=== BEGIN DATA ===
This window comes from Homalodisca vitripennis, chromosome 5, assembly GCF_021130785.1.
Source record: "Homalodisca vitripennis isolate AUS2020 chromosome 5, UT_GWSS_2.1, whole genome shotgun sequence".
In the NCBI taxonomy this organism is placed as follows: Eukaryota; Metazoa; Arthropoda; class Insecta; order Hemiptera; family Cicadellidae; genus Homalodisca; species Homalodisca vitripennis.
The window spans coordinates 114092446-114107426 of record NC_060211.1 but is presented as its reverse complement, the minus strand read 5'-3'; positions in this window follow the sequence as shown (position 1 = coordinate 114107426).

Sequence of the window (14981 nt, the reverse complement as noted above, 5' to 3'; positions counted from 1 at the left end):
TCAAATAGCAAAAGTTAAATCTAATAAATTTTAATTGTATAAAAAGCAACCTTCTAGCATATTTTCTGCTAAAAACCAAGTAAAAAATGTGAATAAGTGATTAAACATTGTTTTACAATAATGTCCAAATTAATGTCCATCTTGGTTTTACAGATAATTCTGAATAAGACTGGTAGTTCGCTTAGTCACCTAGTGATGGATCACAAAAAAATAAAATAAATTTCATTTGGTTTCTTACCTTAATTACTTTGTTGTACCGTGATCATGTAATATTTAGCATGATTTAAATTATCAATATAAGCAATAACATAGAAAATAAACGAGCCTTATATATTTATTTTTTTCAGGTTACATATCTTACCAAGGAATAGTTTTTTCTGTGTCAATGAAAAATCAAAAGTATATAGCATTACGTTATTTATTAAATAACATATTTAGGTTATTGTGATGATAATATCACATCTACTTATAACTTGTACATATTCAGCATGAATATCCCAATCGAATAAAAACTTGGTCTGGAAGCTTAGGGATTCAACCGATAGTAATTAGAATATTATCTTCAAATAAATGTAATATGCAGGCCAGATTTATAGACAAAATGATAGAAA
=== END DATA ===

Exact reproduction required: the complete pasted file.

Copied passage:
This window comes from Homalodisca vitripennis, chromosome 5, assembly GCF_021130785.1.
Source record: "Homalodisca vitripennis isolate AUS2020 chromosome 5, UT_GWSS_2.1, whole genome shotgun sequence".
In the NCBI taxonomy this organism is placed as follows: Eukaryota; Metazoa; Arthropoda; class Insecta; order Hemiptera; family Cicadellidae; genus Homalodisca; species Homalodisca vitripennis.
The window spans coordinates 114092446-114107426 of record NC_060211.1 but is presented as its reverse complement, the minus strand read 5'-3'; positions in this window follow the sequence as shown (position 1 = coordinate 114107426).

Sequence of the window (14981 nt, the reverse complement as noted above, 5' to 3'; positions counted from 1 at the left end):
TCAAATAGCAAAAGTTAAATCTAATAAATTTTAATTGTATAAAAAGCAACCTTCTAGCATATTTTCTGCTAAAAACCAAGTAAAAAATGTGAATAAGTGATTAAACATTGTTTTACAATAATGTCCAAATTAATGTCCATCTTGGTTTTACAGATAATTCTGAATAAGACTGGTAGTTCGCTTAGTCACCTAGTGATGGATCACAAAAAAATAAAATAAATTTCATTTGGTTTCTTACCTTAATTACTTTGTTGTACCGTGATCATGTAATATTTAGCATGATTTAAATTATCAATATAAGCAATAACATAGAAAATAAACGAGCCTTATATATTTATTTTTTTCAGGTTACATATCTTACCAAGGAATAGTTTTTTCTGTGTCAATGAAAAATCAAAAGTATATAGCATTACGTTATTTATTAAATAACATATTTAGGTTATTGTGATGATAATATCACATCTACTTATAACTTGTACATATTCAGCATGAATATCCCAATCGAATAAAAACTTGGTCTGGAAGCTTAGGGATTCAACCGATAGTAATTAGAATATTATCTTCAAATAAATGTAATATGCAGGCCAGATTTATAGACAAAATGATAGAAA